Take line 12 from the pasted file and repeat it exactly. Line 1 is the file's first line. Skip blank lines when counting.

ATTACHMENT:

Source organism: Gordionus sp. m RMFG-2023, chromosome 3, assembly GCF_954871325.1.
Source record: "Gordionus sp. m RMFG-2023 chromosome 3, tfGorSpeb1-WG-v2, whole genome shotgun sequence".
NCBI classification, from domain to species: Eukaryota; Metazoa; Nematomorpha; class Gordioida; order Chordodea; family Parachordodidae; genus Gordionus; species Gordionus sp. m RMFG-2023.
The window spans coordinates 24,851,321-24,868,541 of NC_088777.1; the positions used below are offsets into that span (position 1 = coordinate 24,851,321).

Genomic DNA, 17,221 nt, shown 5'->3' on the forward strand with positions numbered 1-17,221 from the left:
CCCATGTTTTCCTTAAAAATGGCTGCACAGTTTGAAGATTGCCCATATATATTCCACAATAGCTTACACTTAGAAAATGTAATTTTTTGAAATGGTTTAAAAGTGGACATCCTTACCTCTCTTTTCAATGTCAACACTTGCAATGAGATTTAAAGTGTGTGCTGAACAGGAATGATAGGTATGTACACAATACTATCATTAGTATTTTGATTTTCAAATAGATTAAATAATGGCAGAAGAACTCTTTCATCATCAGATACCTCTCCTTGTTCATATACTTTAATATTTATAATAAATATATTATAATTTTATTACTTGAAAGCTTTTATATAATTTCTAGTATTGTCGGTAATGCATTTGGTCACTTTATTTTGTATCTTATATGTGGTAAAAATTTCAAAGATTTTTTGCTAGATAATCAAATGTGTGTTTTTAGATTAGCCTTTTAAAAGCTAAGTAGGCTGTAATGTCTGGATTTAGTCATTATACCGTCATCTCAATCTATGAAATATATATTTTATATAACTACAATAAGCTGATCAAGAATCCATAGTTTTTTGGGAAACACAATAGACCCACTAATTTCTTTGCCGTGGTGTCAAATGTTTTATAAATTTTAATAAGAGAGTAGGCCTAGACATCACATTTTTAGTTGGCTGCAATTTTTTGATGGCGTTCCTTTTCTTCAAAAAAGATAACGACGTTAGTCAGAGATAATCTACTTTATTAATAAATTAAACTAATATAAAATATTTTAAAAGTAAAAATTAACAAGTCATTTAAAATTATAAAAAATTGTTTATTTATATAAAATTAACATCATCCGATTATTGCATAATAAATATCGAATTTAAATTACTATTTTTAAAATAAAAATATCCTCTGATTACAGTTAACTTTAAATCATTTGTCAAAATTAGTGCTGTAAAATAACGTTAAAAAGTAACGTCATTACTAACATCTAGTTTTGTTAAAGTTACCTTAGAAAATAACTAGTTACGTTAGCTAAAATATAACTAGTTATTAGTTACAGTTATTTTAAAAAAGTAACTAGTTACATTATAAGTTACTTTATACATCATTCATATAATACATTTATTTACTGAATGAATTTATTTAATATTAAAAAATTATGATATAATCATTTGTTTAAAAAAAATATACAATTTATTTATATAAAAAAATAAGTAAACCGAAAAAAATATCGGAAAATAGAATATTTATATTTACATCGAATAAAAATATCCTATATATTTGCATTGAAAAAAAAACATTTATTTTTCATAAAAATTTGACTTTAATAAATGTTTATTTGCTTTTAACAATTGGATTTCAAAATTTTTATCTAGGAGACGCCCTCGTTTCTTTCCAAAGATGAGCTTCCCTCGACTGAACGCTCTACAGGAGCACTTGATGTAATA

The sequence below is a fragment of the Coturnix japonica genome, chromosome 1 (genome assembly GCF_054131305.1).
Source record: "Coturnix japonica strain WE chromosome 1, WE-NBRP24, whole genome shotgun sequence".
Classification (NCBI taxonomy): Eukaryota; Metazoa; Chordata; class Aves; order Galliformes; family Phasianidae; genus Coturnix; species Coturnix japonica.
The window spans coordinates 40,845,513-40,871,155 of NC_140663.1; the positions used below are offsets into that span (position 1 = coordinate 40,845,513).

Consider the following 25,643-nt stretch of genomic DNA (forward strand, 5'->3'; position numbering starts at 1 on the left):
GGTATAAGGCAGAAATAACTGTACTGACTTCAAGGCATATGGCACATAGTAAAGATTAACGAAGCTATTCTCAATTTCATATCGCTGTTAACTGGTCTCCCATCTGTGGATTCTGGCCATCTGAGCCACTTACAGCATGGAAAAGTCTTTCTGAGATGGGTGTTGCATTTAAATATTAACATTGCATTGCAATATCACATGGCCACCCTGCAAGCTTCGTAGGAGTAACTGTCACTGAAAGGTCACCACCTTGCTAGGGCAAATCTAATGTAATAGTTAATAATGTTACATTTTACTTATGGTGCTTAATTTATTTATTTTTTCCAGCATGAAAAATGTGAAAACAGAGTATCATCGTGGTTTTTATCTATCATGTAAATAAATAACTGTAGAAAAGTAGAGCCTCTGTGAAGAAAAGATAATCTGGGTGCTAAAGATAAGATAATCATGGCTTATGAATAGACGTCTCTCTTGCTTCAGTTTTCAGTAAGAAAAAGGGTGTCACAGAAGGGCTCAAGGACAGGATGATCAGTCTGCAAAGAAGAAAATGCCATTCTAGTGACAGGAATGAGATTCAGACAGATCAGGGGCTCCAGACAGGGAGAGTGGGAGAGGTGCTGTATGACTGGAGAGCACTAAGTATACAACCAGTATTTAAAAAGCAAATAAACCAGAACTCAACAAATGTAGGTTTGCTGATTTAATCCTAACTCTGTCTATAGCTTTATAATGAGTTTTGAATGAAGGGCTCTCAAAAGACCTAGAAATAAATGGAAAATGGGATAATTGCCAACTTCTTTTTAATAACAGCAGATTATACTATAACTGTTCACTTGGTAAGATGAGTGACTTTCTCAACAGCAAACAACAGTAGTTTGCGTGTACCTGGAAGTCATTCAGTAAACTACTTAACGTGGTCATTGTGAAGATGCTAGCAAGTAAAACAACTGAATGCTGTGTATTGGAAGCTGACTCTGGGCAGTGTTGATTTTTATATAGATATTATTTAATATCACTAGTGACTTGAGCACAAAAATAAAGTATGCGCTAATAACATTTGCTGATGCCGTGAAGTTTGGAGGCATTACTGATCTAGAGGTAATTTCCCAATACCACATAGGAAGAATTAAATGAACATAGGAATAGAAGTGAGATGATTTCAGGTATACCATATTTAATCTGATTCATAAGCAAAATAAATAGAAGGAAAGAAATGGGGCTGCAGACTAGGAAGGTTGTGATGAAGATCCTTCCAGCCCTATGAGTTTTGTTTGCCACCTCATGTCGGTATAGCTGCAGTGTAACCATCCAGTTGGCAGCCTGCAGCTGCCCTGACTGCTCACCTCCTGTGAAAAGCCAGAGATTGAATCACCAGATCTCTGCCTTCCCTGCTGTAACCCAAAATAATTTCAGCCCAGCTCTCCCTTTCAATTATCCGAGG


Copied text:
GGTATAAGGCAGAAATAACTGTACTGACTTCAAGGCATATGGCACATAGTAAAGATTAACGAAGCTATTCTCAATTTCATATCGCTGTTAACTGGTCTCCCATCTGTGGATTCTGGCCATCTGAGCCACTTACAGCATGGAAAAGTCTTTCTGAGATGGGTGTTGCATTTAAATATTAACATTGCATTGCAATATCACATGGCCACCCTGCAAGCTTCGTAGGAGTAACTGTCACTGAAAGGTCACCACCTTGCTAGGGCAAATCTAATGTAATAGTTAATAATGTTACATTTTACTTATGGTGCTTAATTTATTTATTTTTTCCAGCATGAAAAATGTGAAAACAGAGTATCATCGTGGTTTTTATCTATCATGTAAATAAATAACTGTAGAAAAGTAGAGCCTCTGTGAAGAAAAGATAATCTGGGTGCTAAAGATAAGATAATCATGGCTTATGAATAGACGTCTCTCTTGCTTCAGTTTTCAGTAAGAAAAAGGGTGTCACAGAAGGGCTCAAGGACAGGATGATCAGTCTGCAAAGAAGAAAATGCCATTCTAGTGACAGGAATGAGATTCAGACAGATCAGGGGCTCCAGACAGGGAGAGTGGGAGAGGTGCTGTATGACTGGAGAGCACTAAGTATACAACCAGTATTTAAAAAGCAAATAAACCAGAACTCAACAAATGTAGGTTTGCTGATTTAATCCTAACTCTGTCTATAGCTTTATAATGAGTTTTGAATGAAGGGCTCTCAAAAGACCTAGAAATAAATGGAAAATGGGATAATTGCCAACTTCTTTTTAATAACAGCAGATTATACTATAACTGTTCACTTGGTAAGATGAGTGACTTTCTCAACAGCAAACAACAGTAGTTTGCGTGTACCTGGAAGTCATTCAGTAAACTACTTAACGTGGTCATTGTGAAGATGCTAGCAAGTAAAACAACTGAATGCTGTGTATTGGAAGCTGACTCTGGGCAGTGTTGATTTTTATATAGATATTATTTAATATCACTAGTGACTTGAGCACAAAAATAAAGTATGCGCTAATAACATTTGCTGATGCCGTGAAGTTTGGAGGCATTACTGATCTAGAGGTAATTTCCCAATACCACATAGGAAGAATTAAATGAACATAGGAATAGAAGTGAGATGATTTCAGGTATACCATATTTAATCTGATTCATAAGCAAAATAAATAGAAGGAAAGAAATGGGGCTGCAGACTAGGAAGGTTGTGATGAAGATCCTTCCAGCCCTATGAGTTTTGTTTGCCACCTCATGTCGGTATAGCTGCAGTGTAACCATCCAGTTGGCAGCCTGCAGCTGCCCTGACTGCTCACCTCCTGTGAAAAGCCAGAGATTGAATCACCAGATCTCTGCCTTCCCTGCTGTAACCCAAAATAATTTCAGCCCAGCTCTCCCTTTCAATTATCCGAGG